At Natalia LaFourcade’s recent show at Revolution Hall, ritual was everywhere, and some of which was only able to be seen through the eyes of this beholder: a Mexican American woman, at a Mexican woman’s show. Walking up to Revolution Hall and seeing a large crowd of mostly women, who were mostly Latinx, I began to sink into the beauty of us at events like these. Long dresses, heels, embroidered shawls, silver hoop earrings, Mexican beaded jewelry, curled hair with flowers pinned it, and red lipstick. Rituals.
As I made my way into the show, I was surrounded by a new type of crowd at Revolution Hall — a mostly brown one. Latinx folks were filling up the house, all eager to see Mexico City songstress, Natalia LaFourcade.
Photo by David Alvarado
The show was sold out. It was night two for LaFourcade in Portland, a singer whom I had never even heard of until about four months ago. After having recently missed her previous sold out show in New York, I began to think about LaFourcade, her music, and why she seems to mean so much to her fans. A Latina having a sold out show here in Portland is significant, and seeing a mostly Latinx crowd at an East Sidevenue in Portland is significant — but why? This is a piece of a larger social and racial puzzle that Portland isfiguring out how to put together, and it illustrates part of the change our city is witnessing at the moment: a shifting demographic that is lessinterested in beer and beard culture, andready for more of what feels like home to them. More like LaFourcade.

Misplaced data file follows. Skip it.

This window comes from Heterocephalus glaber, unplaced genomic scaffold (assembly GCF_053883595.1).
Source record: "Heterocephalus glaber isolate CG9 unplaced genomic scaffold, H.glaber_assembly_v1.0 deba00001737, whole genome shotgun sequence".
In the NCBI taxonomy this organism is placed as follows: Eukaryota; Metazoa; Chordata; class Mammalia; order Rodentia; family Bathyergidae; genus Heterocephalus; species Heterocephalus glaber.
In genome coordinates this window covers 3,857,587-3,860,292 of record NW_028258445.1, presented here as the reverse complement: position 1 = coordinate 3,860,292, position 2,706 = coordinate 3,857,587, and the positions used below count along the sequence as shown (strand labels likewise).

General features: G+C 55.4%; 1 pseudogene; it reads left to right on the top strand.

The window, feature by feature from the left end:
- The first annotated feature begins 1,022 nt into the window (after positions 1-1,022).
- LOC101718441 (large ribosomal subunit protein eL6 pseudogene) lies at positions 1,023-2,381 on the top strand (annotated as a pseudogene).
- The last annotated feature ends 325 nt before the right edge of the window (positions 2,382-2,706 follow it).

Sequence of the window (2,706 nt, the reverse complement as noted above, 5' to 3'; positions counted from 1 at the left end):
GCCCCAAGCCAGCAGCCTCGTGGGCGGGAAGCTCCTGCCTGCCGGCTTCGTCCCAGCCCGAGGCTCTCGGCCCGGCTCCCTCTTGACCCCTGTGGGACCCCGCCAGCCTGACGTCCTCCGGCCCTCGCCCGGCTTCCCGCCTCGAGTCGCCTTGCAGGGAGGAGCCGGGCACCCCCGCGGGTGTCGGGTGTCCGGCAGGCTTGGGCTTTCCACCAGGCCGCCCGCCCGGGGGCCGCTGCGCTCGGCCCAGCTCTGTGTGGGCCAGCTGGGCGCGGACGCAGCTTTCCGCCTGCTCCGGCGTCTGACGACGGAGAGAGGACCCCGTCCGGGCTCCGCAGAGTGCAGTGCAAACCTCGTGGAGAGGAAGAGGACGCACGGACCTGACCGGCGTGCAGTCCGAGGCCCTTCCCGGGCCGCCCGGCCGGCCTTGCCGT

With bands like Y La Bamba, Orchestra Pacifico Tropical, Savila, and others paving the way through the Portland music scene and generating a larger influx of Latinx music here — we’ll continue to see this change, and these rituals.
Photo by David Alvarado
LaFourcade took the stage in all black with her hair braided up like Frida. She opened with a legendary Mexican folk classic, “La Llorona,” and played for almost two hours, coming back out for not one, but two encores. Her set was a mix of songs off of Hasta La Raiz, and her latest release of Mexican folk classics, Musas. LaFourcade’s sound is not only traditional; as she and her band rolled through back-to-back songs, she went from guitar-picking romantic folklorico, to jazz and pop rock en Espanõl. She kept the audience cheering, clapping, and throwing gritos (Google it, folks) while speaking mostly in Spanish the entire night.
Like many Spanish music concerts, the night was an emotional journey, both a cathartic and joyous one, that ended with everyone on their feet dancing, elated, and glowing with pride that only comes from seeing an artist of your own culture perform in front of you, and for you.